Death Place

Reflecting on Death Architecture

When we think about how architecture can improve our quality of life, we usually think about buildings that bring us joy and purpose: apartment buildings, art galleries, museums, office spaces, parks, and so forth. But, How often do we think of hospitals?

Memento Mori —remember you will die

Humans have always placed considerable importance on death-related rituals. We see them in the ancient Egyptians, Mayans, and many other traditions. Throughout history, we managed to die at home in our beds, looked after by loved ones and family. One of the reasons was the scarcity of access to optimal medical care.

However, in the 20th century, with technological advances, we saw a societal transition. With the discovery of new medicines like penicillin that treated deadly infectious diseases & new medical technologies, we also saw a need for hospitals as large centralized buildings that became our modern-day hospitals.

After the second world war, many nations set up universal healthcare systems for everyone who needed treatment; lifespans expanded from about 45 at the start of the century to almost double today. This trend brought vast optimism about what scientific frontiers could offer in prolonging life. But, in our story, we forgot to remark death. Our clinical and conversational approach to the end of life changed drastically.

Source: https://www.inexhibit.com/mymuseum/museo-degli-innocenti-hospital-innocents-florence-brunelleschi/

How we relate to death culturally is reflected in the design of our cemeteries.

The meaning of spirituality, faith, meaning of life as well as rituals, ceremonies and tributes change with evolving times.

Pablo Picasso Goat’s Skull, Bottle and Candle 1952 Tate © Succession Picasso/ DACS 2022

Today we are at higher risk of dying of cancer and heart disease than tuberculosis. With chronic illnesses, the exposure of hospitals inevitably increases. Many of us will spend the end of our lives in hospitals, hospices, and nursing care homes.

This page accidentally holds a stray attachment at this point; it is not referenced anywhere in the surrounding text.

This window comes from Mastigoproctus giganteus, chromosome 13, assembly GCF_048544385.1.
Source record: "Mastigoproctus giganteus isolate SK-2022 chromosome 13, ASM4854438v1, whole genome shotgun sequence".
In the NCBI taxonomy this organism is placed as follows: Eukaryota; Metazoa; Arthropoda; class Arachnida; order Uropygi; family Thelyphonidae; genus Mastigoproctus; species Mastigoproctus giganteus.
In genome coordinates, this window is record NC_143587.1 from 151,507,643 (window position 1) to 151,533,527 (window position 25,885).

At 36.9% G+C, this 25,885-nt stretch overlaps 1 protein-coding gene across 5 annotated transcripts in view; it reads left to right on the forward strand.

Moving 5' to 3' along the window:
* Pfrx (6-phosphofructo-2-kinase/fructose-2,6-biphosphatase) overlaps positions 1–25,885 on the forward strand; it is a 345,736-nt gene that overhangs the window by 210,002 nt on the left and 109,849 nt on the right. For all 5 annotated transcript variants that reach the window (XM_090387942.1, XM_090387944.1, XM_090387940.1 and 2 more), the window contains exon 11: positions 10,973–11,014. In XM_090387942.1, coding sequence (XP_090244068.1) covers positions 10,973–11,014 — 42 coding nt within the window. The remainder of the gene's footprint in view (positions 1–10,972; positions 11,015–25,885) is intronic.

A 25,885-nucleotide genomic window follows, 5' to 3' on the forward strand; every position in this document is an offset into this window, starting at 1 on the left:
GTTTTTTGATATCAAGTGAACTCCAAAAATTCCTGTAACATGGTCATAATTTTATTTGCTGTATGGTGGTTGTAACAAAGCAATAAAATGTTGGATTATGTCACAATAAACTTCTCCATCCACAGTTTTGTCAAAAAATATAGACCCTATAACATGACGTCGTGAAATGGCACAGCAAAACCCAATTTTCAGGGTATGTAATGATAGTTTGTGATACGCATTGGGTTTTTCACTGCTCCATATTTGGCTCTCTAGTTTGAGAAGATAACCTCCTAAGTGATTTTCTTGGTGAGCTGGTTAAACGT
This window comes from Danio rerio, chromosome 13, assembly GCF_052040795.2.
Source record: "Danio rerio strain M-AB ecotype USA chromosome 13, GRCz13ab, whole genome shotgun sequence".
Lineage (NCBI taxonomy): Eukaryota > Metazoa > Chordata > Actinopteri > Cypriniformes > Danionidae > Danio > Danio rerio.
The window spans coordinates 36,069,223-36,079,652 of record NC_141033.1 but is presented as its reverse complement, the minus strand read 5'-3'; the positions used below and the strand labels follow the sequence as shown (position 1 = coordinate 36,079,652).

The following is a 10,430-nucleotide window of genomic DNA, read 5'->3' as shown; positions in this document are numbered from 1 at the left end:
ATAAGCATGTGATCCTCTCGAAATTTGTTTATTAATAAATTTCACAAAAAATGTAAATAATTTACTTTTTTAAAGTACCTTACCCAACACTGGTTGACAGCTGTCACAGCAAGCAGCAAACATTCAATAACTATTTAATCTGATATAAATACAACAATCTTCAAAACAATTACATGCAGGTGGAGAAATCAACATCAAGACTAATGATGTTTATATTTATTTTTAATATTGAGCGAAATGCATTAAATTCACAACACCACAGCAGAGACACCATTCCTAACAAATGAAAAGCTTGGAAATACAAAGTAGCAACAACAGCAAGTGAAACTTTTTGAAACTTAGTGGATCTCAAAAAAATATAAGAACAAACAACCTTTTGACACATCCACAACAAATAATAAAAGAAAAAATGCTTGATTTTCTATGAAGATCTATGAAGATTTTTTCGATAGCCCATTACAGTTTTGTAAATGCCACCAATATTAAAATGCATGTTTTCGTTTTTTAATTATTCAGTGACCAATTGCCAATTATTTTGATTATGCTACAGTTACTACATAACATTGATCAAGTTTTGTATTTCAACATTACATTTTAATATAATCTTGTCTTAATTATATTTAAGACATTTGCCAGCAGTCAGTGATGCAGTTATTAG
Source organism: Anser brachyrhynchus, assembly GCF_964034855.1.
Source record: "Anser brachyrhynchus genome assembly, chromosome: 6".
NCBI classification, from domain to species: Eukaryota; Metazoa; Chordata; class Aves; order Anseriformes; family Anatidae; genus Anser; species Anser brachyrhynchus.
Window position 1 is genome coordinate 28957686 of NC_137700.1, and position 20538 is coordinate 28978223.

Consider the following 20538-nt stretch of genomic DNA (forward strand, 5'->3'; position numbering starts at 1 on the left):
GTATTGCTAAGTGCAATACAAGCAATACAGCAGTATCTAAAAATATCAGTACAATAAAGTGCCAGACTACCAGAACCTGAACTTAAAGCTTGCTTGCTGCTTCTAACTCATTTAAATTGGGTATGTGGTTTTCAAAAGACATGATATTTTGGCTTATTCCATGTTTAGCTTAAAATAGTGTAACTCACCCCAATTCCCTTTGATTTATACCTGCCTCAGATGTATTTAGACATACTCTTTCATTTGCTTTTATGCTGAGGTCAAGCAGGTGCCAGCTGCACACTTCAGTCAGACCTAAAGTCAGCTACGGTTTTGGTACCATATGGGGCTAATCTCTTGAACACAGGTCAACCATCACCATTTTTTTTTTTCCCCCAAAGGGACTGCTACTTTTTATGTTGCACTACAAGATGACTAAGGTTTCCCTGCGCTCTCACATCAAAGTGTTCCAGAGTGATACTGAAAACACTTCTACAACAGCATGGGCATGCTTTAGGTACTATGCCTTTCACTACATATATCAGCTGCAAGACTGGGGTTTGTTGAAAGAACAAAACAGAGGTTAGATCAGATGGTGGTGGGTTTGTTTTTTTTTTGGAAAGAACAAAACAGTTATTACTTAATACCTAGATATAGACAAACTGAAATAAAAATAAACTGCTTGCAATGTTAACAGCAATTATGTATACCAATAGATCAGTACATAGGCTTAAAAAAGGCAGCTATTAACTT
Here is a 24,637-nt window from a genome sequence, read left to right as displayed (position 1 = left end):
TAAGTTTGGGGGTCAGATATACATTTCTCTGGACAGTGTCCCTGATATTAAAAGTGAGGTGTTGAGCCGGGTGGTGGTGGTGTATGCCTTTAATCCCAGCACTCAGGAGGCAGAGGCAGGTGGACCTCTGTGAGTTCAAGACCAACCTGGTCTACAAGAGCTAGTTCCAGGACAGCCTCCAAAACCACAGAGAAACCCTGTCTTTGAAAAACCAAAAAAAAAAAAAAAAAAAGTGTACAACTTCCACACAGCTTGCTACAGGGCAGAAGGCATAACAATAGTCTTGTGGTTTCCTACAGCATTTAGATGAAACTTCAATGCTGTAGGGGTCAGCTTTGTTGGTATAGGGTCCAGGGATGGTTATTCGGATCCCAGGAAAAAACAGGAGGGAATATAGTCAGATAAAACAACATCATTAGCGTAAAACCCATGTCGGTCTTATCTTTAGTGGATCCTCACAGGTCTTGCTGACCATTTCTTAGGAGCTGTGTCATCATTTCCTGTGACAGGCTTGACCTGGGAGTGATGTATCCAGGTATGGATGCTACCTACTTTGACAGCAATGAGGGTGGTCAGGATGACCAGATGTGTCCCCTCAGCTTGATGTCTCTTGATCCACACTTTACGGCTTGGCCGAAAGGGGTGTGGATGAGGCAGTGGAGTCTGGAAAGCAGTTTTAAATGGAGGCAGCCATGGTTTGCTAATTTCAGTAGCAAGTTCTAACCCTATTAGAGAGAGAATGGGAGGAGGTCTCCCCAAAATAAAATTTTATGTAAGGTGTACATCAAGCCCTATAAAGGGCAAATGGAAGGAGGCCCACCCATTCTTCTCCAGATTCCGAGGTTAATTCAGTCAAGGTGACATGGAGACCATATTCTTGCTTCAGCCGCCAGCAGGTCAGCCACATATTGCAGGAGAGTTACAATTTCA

Having said that, despite spending almost 14 years in hospitals as a medical student, trainee physician, and consultant, when I think of pagers, special care beds, endless corridors, rows of uncomfortable chairs, and overall lack of human twinkle, I wonder who would want to die in a place like that?

Hospital spaces and designs have earned a bad reputation. Surprisingly, it wasn’t always like this. Brunelleschi, one of the most famous and influential architects of his time, designed hospitals with ambition with courtyards in the middle the spacious rooms with daylight and high ceilings, so they felt more comfortable being in. This is not the case anymore.

The conversation about death and architecture is meaningful because where we die is a crucial part of how we die.

After all, think about what does a good death mean to you and what kind of space supports a good death?

For the longest time, I felt that meditating on one’s mortality would only make it worse and more depressing. But I missed the point. It is not only the practice of reflection on my mortality but also to create priority, significance, perspective in life. As Yalom says, "The amount of death terror experienced is closely related to the amount of life unlived.”

Death doesn’t make life pointless but rather intentional and purposeful.

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Dr. Aisha Sanober Chachar

Dr. Aisha Sanober Chachar

Consultant Child & Adolescent Psychiatrist; Co-founder & Director @synapsepk Mental Health Entrepreneur. Recycled Stardust.Balint Group.Psychoanalysis.Grit 🇵🇰